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# %% [markdown]
# # Linear model for classification
# In regression, we saw that the target to be predicted was a continuous
# variable. In classification, this target will be discrete (e.g. categorical).
#
# We will go back to our penguin dataset. However, this time we will try to
# predict the penguin species using the culmen information. We will also
# simplify our classification problem by selecting only 2 of the penguin
# species to solve a binary classification problem.
# %% [markdown]
# ```{note}
# If you want a deeper overview regarding this dataset, you can refer to the
# Appendix - Datasets description section at the end of this MOOC.
# ```
# %%
import pandas as pd
penguins = pd.read_csv("../datasets/penguins_classification.csv")
# only keep the Adelie and Chinstrap classes
penguins = penguins.set_index("Species").loc[
["Adelie", "Chinstrap"]].reset_index()
culmen_columns = ["Culmen Length (mm)", "Culmen Depth (mm)"]
target_column = "Species"
# %% [markdown]
# We can quickly start by visualizing the feature distribution by class:
# %%
import matplotlib.pyplot as plt
for feature_name in culmen_columns:
plt.figure()
# plot the histogram for each specie
penguins.groupby("Species")[feature_name].plot.hist(alpha=0.5, legend=True)
plt.xlabel(feature_name)
# %% [markdown]
# We can observe that we have quite a simple problem. When the culmen
# length increases, the probability that the penguin is a Chinstrap is closer
# to 1. However, the culmen depth is not helpful for predicting the penguin
# species.
#
# For model fitting, we will separate the target from the data and
# we will create a training and a testing set.
# %%
from sklearn.model_selection import train_test_split
penguins_train, penguins_test = train_test_split(penguins, random_state=0)
data_train = penguins_train[culmen_columns]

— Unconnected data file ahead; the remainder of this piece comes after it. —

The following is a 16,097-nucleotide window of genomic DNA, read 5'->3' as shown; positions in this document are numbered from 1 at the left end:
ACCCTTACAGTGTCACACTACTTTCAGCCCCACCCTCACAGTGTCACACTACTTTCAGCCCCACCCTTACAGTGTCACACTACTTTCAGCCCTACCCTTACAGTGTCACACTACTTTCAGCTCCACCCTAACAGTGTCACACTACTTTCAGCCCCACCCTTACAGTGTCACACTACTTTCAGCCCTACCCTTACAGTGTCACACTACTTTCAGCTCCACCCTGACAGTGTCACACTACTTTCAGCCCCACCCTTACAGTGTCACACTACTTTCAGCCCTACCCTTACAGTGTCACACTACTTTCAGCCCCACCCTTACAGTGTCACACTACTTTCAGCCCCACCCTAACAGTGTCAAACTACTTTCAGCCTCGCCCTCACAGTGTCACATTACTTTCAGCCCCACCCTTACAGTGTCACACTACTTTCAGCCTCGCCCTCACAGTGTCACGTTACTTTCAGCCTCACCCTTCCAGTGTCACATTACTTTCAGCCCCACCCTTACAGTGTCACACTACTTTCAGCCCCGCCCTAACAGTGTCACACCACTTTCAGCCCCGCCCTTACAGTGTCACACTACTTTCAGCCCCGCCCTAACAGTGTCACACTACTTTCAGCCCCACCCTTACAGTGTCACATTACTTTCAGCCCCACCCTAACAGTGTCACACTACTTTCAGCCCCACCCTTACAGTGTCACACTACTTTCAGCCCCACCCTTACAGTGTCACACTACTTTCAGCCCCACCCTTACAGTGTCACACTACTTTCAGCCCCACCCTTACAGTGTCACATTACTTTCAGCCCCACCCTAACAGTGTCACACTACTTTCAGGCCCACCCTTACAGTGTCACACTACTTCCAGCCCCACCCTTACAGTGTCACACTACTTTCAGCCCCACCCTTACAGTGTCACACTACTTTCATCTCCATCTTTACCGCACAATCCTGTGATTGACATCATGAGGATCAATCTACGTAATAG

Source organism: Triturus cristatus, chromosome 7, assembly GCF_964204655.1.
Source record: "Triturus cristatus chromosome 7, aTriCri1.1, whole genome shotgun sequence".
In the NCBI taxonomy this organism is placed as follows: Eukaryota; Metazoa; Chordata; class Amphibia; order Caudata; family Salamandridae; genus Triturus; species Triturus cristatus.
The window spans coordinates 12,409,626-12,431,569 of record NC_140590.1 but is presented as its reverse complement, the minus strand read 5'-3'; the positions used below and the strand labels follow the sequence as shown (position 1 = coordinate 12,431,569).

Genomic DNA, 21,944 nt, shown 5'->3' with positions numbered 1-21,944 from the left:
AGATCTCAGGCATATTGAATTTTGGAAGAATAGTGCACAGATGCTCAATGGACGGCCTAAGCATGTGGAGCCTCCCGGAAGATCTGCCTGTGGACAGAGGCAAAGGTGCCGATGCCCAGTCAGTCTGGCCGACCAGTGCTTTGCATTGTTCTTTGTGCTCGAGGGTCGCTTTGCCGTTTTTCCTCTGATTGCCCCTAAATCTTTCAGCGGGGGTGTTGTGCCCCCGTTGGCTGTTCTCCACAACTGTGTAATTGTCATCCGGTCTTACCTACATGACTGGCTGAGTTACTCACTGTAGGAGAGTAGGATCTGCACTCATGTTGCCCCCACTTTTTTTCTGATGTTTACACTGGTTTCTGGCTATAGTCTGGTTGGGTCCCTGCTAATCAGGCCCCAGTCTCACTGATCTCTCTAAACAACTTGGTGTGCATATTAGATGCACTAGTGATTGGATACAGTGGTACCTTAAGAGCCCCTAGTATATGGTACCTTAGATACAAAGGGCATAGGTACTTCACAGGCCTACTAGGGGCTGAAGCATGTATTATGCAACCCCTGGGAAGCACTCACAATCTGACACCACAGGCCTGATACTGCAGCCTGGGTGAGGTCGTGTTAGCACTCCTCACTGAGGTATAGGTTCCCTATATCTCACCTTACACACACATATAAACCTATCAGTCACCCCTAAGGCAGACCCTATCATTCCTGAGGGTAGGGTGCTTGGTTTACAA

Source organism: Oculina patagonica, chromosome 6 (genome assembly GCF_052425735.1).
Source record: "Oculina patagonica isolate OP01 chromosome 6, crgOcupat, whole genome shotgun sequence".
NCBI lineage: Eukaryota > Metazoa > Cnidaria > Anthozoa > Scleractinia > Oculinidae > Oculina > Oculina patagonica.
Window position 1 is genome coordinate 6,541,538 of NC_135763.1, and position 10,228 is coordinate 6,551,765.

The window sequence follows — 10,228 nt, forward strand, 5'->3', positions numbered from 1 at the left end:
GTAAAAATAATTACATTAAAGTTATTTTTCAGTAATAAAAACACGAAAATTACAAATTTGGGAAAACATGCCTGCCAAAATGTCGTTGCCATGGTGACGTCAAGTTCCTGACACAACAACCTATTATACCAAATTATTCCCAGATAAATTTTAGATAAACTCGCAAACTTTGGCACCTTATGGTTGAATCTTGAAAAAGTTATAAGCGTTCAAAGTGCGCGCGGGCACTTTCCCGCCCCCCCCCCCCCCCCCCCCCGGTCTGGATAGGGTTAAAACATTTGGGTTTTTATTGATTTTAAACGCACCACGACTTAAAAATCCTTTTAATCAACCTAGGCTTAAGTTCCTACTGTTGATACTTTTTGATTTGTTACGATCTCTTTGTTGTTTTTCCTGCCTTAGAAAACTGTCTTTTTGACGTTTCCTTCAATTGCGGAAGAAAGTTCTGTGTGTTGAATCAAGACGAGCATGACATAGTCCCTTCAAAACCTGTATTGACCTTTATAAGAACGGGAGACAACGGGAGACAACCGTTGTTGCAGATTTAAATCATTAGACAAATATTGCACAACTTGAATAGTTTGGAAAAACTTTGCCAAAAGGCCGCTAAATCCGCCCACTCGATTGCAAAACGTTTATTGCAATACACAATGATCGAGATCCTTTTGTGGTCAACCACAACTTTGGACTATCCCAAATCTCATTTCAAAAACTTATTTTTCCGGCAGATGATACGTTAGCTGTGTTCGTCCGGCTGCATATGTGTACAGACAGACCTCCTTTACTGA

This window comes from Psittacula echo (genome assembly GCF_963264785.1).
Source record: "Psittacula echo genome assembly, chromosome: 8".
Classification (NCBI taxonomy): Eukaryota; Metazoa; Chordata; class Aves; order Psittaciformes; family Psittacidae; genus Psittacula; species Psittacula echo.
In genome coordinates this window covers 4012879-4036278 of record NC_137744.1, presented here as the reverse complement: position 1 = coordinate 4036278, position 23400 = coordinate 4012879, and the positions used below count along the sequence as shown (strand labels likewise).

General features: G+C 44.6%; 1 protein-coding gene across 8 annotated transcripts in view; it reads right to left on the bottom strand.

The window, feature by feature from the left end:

data_test = penguins_test[culmen_columns]
target_train = penguins_train[target_column]
target_test = penguins_test[target_column]
# %% [markdown]
#
# The linear regression that we previously saw will predict a continuous
# output. When the target is a binary outcome, one can use the logistic
# function to model the probability. This model is known as logistic
# regression.
#
# Scikit-learn provides the class `LogisticRegression` which implements this
# algorithm.
# %%
from sklearn.pipeline import make_pipeline
from sklearn.preprocessing import StandardScaler
from sklearn.linear_model import LogisticRegression
logistic_regression = make_pipeline(
StandardScaler(), LogisticRegression(penalty=None)
)
logistic_regression.fit(data_train, target_train)
accuracy = logistic_regression.score(data_test, target_test)
print(f"Accuracy on test set: {accuracy:.3f}")
# %% [markdown]
#
# Since we are dealing with a classification problem containing only 2
# features, it is then possible to observe the decision function boundary.
# The boundary is the rule used by our predictive model to affect a class label
# given the feature values of the sample.
#
# ```{note}
# Here, we will use the class `DecisionBoundaryDisplay`. This educational tool
# allows us to gain some insights by plotting the decision function boundary
# learned by the classifier in a 2 dimensional feature space.
#
# Notice however that in more realistic machine learning contexts, one would
# typically fit on more than two features at once and therefore it would not be
# possible to display such a visualization of the decision boundary in
# general.
# ```
# %%
import seaborn as sns
from sklearn.inspection import DecisionBoundaryDisplay
DecisionBoundaryDisplay.from_estimator(
logistic_regression, data_test, response_method="predict", cmap="RdBu_r", alpha=0.5
)
sns.scatterplot(
data=penguins_test, x=culmen_columns[0], y=culmen_columns[1],
hue=target_column, palette=["tab:red", "tab:blue"])
_ = plt.title("Decision boundary of the trained\n LogisticRegression")
# %% [markdown]
# Thus, we see that our decision function is represented by a line separating
# the 2 classes. We should also note that we did not impose any regularization
# by setting the parameter `penalty` to `'none'`.
#
# Since the line is oblique, it means that we used a combination of both
# features:
# %%
coefs = logistic_regression[-1].coef_[0] # the coefficients is a 2d array
weights = pd.Series(coefs, index=culmen_columns)
# %%
weights.plot.barh()
_ = plt.title("Weights of the logistic regression")
# %% [markdown]
# Indeed, both coefficients are non-null. If one of them had been zero, the
# decision boundary would have been either horizontal or vertical.
#
# Furthermore the intercept is also non-zero, which means that the decision does
# not go through the point with (0, 0) coordinates.
#
# For the mathematically inclined reader, the equation of the decision boundary
# is:
#
# coef0 * x0 + coef1 * x1 + intercept = 0
#
# where `x0` is `"Culmen Length (mm)"` and `x1` is `"Culmen Depth (mm)"`.
#
# This equation is equivalent to (assuming that `coef1` is non-zero):
#
# x1 = coef0 / coef1 * x0 - intercept / coef1
#
# which is the equation of a straight line.